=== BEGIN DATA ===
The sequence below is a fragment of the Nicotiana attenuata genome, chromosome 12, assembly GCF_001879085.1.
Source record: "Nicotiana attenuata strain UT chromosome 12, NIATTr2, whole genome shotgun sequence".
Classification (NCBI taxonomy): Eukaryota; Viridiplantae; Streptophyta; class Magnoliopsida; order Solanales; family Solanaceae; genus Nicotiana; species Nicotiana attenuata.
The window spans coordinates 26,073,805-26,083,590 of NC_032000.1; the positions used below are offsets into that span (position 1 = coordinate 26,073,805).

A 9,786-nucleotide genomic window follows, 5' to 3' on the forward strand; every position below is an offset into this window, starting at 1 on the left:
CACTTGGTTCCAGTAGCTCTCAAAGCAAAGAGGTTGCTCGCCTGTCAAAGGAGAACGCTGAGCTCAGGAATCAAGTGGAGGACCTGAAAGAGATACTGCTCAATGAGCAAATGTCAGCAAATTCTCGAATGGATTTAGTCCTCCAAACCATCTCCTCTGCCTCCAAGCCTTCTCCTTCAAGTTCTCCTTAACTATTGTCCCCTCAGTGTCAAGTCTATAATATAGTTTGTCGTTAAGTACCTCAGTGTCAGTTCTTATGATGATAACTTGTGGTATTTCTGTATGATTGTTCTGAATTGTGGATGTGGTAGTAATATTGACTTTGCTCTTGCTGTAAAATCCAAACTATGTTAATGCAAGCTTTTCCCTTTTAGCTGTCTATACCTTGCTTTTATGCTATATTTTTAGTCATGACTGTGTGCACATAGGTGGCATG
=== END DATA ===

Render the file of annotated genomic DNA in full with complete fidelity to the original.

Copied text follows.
The sequence below is a fragment of the Nicotiana attenuata genome, chromosome 12, assembly GCF_001879085.1.
Source record: "Nicotiana attenuata strain UT chromosome 12, NIATTr2, whole genome shotgun sequence".
Classification (NCBI taxonomy): Eukaryota; Viridiplantae; Streptophyta; class Magnoliopsida; order Solanales; family Solanaceae; genus Nicotiana; species Nicotiana attenuata.
The window spans coordinates 26,073,805-26,083,590 of NC_032000.1; the positions used below are offsets into that span (position 1 = coordinate 26,073,805).

A 9,786-nucleotide genomic window follows, 5' to 3' on the forward strand; every position below is an offset into this window, starting at 1 on the left:
CACTTGGTTCCAGTAGCTCTCAAAGCAAAGAGGTTGCTCGCCTGTCAAAGGAGAACGCTGAGCTCAGGAATCAAGTGGAGGACCTGAAAGAGATACTGCTCAATGAGCAAATGTCAGCAAATTCTCGAATGGATTTAGTCCTCCAAACCATCTCCTCTGCCTCCAAGCCTTCTCCTTCAAGTTCTCCTTAACTATTGTCCCCTCAGTGTCAAGTCTATAATATAGTTTGTCGTTAAGTACCTCAGTGTCAGTTCTTATGATGATAACTTGTGGTATTTCTGTATGATTGTTCTGAATTGTGGATGTGGTAGTAATATTGACTTTGCTCTTGCTGTAAAATCCAAACTATGTTAATGCAAGCTTTTCCCTTTTAGCTGTCTATACCTTGCTTTTATGCTATATTTTTAGTCATGACTGTGTGCACATAGGTGGCATG